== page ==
Why are there color variations between extruded aluminum linear rails and shafting?

We get this question a lot, and when I say we get it, I mean, we get it—we understand. Let's say that you are designing a piece of equipment and the linear bearing systems involved are very prominent to your customers. You receive one lot of rails from your supplier, and they are all made from the same deep, dark-brown material. A month later, your receiving department puts a new lot of rails in stock, and then someone on your sales, marketing, or management team asks you,  “why do these look different and much lighter in color?” You may now have a single machine or piece of equipment that has two different colored linear rail systems on it. Here, we hope to provide you with an understanding regarding the technical reasons for this, and then possible solutions if you absolutely need the same finished look every time. 

The Case for Aluminum Extrusions

Linear plain bearings, like drylin®, often run on extruded aluminum shapes that are made from 6060-T66 and 6063-T6 tempered alloys. Although sliding plain bearings are commonly used on centerless-ground carbon and stainless steel precision alloys, they offer very complimentary benefits when combined with aluminum guide rails. These aluminum extrusions offer lighter weight, lower-cost, corrosion-resistance, and better heat dissipation for reduced frictional heat build-up as well as being easier to machine than hardened steel. We work with plenty of machine shops who refuse to drill into a steel or stainless shaft with a Rockwell hardness of RC50-65, but will machine hard anodize aluminum all day long.

The anodize finish for a linear plain bearing system must also meet a certain criteria that structural aluminum components do not necessarily have to meet—proper surface roughness must be maintained to ensure that the wear and frictional properties of the sliding bearing are optimized and consistent from lot to lot. Additionally, the outer diameter of the rail is integral in ensuring that the least amount of clearance exists between the rail and the bearing so that the precision of the overall system is as optimal as possible.  

How About an Example?

Let’s say we are looking at a nominal 10mm ID bearing, and it’s on a 10mm OD guide rail. With plain bearings, we need to make sure that there is always clearance between the two parts so that we avoid potential binding. If we have a 10mm nominal bearing dimension, we want to ensure that the guide rail NEVER exceeds 10.00mm so that it does not interfere with the bearing ID and cause interference. This seems easy… until you factor in that the hard anodize that we are going to apply afterwards will result in an additional buildup of up to 0.05mm. So, if we extruded a rail at 9.98mm and applied the 0.05mm buildup of anodic layer, we would easily, or at least theoretically easily, have an OD of 10.03mm and a bearing ID of say, 10.02m—#binding.

Anodize This, Anodize That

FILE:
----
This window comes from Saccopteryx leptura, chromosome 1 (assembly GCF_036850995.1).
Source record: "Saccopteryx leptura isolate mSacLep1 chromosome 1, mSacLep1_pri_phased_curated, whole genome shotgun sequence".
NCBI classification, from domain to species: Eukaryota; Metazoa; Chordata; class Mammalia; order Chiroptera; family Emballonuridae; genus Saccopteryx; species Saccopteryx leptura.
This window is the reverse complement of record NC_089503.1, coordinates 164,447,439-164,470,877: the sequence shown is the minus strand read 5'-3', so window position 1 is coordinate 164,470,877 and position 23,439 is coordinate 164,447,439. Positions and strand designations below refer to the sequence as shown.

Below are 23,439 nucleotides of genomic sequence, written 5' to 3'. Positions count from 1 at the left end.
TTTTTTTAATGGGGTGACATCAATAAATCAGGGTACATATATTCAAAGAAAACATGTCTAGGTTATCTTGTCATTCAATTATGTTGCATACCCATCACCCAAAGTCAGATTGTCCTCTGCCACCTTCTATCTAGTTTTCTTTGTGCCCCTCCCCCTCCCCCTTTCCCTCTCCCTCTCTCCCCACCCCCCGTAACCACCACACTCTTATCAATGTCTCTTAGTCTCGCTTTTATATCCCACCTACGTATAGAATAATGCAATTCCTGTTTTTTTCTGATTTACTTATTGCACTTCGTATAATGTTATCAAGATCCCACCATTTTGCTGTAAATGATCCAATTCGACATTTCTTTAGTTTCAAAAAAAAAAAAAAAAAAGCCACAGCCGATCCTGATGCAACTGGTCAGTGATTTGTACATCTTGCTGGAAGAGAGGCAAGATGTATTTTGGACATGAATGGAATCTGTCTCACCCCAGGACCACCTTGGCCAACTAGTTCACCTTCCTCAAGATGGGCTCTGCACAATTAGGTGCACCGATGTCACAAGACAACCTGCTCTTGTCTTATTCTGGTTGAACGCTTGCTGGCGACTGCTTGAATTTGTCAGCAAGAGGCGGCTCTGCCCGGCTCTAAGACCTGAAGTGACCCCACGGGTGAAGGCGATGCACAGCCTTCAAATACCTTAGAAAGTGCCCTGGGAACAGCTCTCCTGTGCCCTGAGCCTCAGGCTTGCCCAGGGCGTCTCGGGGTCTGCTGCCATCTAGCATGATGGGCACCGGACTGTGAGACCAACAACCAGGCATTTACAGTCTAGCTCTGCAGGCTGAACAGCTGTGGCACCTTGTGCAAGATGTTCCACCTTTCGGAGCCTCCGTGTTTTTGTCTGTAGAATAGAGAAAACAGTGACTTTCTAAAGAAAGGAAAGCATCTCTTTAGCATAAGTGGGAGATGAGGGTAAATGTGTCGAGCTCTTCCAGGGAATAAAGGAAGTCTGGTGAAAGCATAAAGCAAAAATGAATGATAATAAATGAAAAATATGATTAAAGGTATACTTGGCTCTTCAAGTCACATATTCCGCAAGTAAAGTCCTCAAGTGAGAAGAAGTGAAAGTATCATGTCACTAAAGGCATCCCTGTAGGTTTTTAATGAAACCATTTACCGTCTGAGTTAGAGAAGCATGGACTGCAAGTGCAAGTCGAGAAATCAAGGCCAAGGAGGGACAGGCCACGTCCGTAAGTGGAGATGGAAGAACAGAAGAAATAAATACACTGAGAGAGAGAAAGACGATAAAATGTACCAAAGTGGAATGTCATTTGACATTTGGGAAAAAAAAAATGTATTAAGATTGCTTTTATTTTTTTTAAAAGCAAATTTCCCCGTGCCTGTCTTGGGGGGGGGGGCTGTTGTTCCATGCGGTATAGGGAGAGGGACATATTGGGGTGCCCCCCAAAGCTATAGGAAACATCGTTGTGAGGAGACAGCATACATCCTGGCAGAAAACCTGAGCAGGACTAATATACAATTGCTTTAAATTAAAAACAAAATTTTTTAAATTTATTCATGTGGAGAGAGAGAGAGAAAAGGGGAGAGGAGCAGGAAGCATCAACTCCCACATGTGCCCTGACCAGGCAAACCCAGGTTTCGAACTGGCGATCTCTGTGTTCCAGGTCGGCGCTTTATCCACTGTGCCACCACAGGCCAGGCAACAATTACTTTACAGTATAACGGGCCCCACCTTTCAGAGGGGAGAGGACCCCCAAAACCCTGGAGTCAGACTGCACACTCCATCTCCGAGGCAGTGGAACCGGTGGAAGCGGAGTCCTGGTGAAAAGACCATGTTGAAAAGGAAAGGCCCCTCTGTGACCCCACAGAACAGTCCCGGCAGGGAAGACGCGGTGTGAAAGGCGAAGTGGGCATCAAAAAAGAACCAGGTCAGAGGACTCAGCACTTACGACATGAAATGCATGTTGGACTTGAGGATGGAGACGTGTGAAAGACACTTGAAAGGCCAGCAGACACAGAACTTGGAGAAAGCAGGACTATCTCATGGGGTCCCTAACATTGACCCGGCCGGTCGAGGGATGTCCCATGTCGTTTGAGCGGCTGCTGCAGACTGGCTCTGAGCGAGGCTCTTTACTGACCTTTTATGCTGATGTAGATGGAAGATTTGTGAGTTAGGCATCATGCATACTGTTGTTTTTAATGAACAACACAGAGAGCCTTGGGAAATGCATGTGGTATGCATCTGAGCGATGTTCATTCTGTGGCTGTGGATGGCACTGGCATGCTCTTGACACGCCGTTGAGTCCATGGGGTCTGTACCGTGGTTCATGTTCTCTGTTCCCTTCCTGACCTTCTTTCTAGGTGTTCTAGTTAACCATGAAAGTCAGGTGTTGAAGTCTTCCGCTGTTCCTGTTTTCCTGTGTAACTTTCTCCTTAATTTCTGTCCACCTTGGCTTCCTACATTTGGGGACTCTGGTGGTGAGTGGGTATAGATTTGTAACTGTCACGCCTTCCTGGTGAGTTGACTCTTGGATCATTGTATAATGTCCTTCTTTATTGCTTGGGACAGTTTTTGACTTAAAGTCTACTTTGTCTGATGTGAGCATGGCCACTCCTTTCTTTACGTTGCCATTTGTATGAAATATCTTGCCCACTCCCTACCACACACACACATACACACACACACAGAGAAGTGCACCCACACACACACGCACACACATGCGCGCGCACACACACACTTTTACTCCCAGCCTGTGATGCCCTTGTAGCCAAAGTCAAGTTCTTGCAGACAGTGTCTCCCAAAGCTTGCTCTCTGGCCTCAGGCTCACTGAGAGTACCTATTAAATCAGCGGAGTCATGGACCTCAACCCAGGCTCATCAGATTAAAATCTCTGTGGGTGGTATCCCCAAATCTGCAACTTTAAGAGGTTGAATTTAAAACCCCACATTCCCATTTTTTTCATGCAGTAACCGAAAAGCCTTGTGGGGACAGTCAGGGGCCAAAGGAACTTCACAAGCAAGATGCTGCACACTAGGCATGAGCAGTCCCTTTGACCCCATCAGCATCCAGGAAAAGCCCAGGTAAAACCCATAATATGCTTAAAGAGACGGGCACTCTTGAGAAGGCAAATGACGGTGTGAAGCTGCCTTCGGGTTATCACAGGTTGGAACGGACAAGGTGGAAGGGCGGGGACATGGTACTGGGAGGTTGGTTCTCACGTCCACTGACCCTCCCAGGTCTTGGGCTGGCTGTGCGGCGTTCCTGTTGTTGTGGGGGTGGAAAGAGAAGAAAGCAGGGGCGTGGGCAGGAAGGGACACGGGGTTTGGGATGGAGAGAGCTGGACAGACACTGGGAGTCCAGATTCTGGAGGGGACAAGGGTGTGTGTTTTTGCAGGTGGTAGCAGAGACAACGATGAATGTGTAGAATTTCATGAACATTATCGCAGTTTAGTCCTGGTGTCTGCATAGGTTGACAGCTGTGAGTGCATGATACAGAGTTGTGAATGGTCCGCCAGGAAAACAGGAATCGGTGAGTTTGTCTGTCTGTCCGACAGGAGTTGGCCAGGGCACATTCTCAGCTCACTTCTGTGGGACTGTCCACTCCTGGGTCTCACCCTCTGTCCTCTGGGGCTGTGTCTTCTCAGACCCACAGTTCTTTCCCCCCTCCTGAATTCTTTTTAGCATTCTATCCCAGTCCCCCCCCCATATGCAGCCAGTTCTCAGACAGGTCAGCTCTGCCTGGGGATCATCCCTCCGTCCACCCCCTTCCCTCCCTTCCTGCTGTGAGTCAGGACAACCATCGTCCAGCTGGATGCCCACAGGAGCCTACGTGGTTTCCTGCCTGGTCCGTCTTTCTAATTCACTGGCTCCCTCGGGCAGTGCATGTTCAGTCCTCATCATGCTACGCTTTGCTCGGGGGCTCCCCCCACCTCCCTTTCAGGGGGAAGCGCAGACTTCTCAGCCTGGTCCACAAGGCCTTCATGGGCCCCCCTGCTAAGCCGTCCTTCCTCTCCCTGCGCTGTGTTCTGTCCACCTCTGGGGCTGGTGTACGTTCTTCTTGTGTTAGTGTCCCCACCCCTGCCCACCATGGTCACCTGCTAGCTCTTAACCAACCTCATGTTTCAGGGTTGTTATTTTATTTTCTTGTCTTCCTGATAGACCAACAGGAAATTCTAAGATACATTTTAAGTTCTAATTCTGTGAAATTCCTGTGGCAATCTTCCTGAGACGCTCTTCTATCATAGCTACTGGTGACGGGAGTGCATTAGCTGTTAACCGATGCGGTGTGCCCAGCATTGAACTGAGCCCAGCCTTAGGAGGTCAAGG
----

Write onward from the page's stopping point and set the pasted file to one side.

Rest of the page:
The igus® callout for a WS-10 guide rail in the catalog is 10.0mm +0/-0.1 and in order to ensure that the max buildup of anodize will not negatively impact the bearing fit, we purposely undersize the rails from the extrusion and play with how long the parts are anodized so that the rails get as close to 10.00mm as possible—the goal being to reduce the clearance of the overall bearing system. If a part comes off of the extrusion press at the high end of the tolerance, we will apply the least amount of anodize controlled by the anodize spec on the drawing (often, Mil-A-8625F Typ III Class 1, or a similar EU specification). This results in a rail that is lighter in color, yet still meets the quality spec of the anodize thickness. Conversely, if we receive a part from the extruder that is close to the lower-end of the extrusion tolerance, we will leave the parts in the tank longer to build it back up—again, as close to the 10.00mm nominal as possible, which will result in a much darker color. It should also be noted that there may be color variations due from the anodize tank alone, making it even more difficult to control the color.

The anodize thickness has no affect upon the bearing lifetime, and the reason that we use a lot of hard anodize is because linear guides like ours are often used in outdoor or factory settings where you would want good abrasion-resistance against damage caused by the environment. The color of the rails does not matter—technically.  


So, what if you want consistent rail color lot after lot?  

The best solution to achieve a consistent rail color is to use a CLEAR anodize rail system that is controlled by a Mil-A-8625 Type II Class I spec—or again, similar EU standard (for a list of the new igus® products that include this option, click here) If you do choose this option, it is important to understand that there could potentially be more clearance between the carriage and the rail due to the fact that clear anodize has significantly less build-up than hard anodize. Small pro tip—you should consider bearings with preload, adjustable, or low-clearance liners.

Although I may not be an expert in regard to every single aspect of the anodize process, I have learned a lot from exhaustively working with linear bearing technology over the last twenty years. One thing that I have learned for certain is that color variations between your linear rails are unavoidable, but they occur for good reason—to give you the least amount of clearance within your overall plain bearing system. So, next time you notice several lots of differently colored rails, or a lighter rail and a darker rail being used within one system, rest assured knowing that this is all by design.

For more information about shafts or linear bearings, please feel free to contact Matt Mowry, drylin® Product Manager, here.